My sister and I have been given power of attorney for my stepfather, having been in his life for 26 years. His own two daughters have written him off and have been estranged the majority of those years. Our stepfather accidentally called his biological daughter recently while in the assisted living facility. He thought he was calling me (he has dementia), which is how she found out he was there.

We had just settled him in there that week and had every intention of informing them of his status, which really we didn't have to. He is not dead, but they are treating this as if he were already, and are wondering about a will or trust. They are also now questioning the power of attorney and being very hostile, questioning the sale amounts of his previously sold house, and his house intended to go up for sale soon.

She is also calling the staff at the assisted living facility about his financial affairs, to which they rightly answer that they cannot disclose, unless power of attorney agrees and is present to answer any questions related finances and the facility.

I am prepared to tell them to call our attorney, but recently I received a VM from the eldest biological daughter. We were waiting to hear back from our attorney regarding the daughters' intended visit to see their father and the facility with us there as POA and, as family members who have been there for him all along. But she recently let us know that she did not want us there at all, after all. What I want to say to her is, "Why, what are your intentions?" And that, regarding financial matters, "you should speak with our attorney." And, to her question about why we were given power of attorney and not her, " is because of your years of estrangement from your father."

Is this last statement advisable? And, as POA, while they are free to see their dad privately, is it advisable that we be present during their visit with the staff director there?

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I am in a situation with stepfather's family as well. But I can't even follow your post because it's just too overwhelming. I wish you the best of luck. It's very very hard.
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When some one does NOT want the POAs to be present when they see the resident, then the POAs should suspect that the visitors are going to attempt to get the resident to sign a NEW POA document or sign some checks or other financial documents such as a NEW WILL.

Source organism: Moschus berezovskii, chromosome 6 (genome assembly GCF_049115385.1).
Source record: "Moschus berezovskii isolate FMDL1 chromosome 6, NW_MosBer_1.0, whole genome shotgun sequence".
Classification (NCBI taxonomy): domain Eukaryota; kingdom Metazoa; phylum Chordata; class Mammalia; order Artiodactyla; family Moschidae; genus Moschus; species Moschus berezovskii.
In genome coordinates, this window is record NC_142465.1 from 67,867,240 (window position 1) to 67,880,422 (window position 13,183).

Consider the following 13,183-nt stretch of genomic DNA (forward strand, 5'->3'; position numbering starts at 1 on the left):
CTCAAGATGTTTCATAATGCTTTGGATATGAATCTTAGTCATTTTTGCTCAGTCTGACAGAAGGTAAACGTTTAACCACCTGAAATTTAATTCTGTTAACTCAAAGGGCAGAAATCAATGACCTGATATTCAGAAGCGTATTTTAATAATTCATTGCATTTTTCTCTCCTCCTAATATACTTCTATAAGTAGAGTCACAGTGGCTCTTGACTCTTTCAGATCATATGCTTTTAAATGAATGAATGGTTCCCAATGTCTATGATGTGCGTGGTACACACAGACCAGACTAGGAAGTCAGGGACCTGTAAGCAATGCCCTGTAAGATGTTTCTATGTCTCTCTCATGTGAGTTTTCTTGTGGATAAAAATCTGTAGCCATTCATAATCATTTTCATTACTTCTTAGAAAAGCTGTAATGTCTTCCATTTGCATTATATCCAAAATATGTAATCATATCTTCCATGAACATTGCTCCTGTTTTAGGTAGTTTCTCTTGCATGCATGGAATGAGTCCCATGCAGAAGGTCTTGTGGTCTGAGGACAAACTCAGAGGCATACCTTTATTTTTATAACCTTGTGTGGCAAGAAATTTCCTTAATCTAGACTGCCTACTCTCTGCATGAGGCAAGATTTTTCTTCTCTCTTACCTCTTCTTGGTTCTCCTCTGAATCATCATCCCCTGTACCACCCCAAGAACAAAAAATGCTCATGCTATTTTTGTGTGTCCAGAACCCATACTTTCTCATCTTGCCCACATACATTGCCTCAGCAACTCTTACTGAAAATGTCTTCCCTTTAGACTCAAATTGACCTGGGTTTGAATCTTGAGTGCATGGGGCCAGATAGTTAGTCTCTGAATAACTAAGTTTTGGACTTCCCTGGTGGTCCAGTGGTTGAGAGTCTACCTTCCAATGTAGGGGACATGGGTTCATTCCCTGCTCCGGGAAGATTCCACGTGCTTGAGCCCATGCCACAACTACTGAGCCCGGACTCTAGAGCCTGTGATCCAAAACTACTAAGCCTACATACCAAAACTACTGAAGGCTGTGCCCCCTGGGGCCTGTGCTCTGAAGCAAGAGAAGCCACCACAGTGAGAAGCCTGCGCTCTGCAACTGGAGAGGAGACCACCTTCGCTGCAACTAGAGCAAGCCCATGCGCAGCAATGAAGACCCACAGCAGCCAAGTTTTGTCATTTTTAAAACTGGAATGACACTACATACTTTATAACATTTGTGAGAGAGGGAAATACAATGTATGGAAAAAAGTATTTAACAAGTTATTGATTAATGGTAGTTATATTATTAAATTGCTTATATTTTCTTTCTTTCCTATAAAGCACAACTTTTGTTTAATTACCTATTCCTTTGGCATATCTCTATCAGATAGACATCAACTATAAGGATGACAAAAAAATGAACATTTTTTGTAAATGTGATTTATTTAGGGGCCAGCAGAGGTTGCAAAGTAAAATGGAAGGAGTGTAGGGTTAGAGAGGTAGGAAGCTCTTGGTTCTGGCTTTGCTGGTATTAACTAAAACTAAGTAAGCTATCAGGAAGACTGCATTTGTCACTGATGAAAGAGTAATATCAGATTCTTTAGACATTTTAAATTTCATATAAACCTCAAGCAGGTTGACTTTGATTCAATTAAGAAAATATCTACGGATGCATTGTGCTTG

DO NOT LET the estranged biological children visit your Step-Dad for any reason unless you are present and tell the eldest biological daughter that she or any of the other biological children can visit only when your or your sister or your attorney are present at the visit(s).

How did your Step-Dad "accidently call his biological daughter recently while in the assisted living facility"? Is her phone number listed on his cell phone? If so, then delete her phone number from your step-dad's cell phone. Is her number listed in your Step-Dad's medical records and did one of the staff members call the biological daughter thinking that she was calling you at your Step-Dad's request to "call his daughter"?

You can restrict who can and cannot visit your Step-Dad. You can also require that ANY visitors have to be SUPERVISED by the nursing home staff at all times in such a way that the staff person supervising them can SEE and HEAR the ENTIRE CONVERSATION between the resident and the visitors. That the visitors are required to visit the resident in a PUBLIC AREA of the nursing home such as the Resident Dining Room and NOT in the resident's room. While this form of supervision puts a great deal of stress and strain on the nursing home staff, it is another way to cover any unexpected visits that the estranged children might attempt to make. I prefer that you tell the nursing home that the estranged children CANNOT visit unless you or your sister are present during any visits with your Step-Dad.

NEXT, you will need to talk to your attorney and prepare for "THE FIGHT". As I would not be surprised if your Step-Dad's biological children attempt to petition for guardianship which means that you may have to counter-petition for guardianship.

Do whatever is in the BEST interest of your Step-Dad. Good Luck.
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I am sure each facility has its own rules, but when I signed my Mom into memory care, I was asked who was allowed to visit and who was allowed to take her out of the facility. In view of their questions on his financial status, my feeling would be to not allow visits at all ... or if they were allowed, I would want to be present. They might bring documents and ask him to sign them. His diagnosis might allow him to sign but then you will be fighting in court to use your POA.
I doubt the facility I had my Mom in would agree to even meet with these folks. Remember, your step dad gave you authorization to protect his affairs. Don't hesitate to do it.
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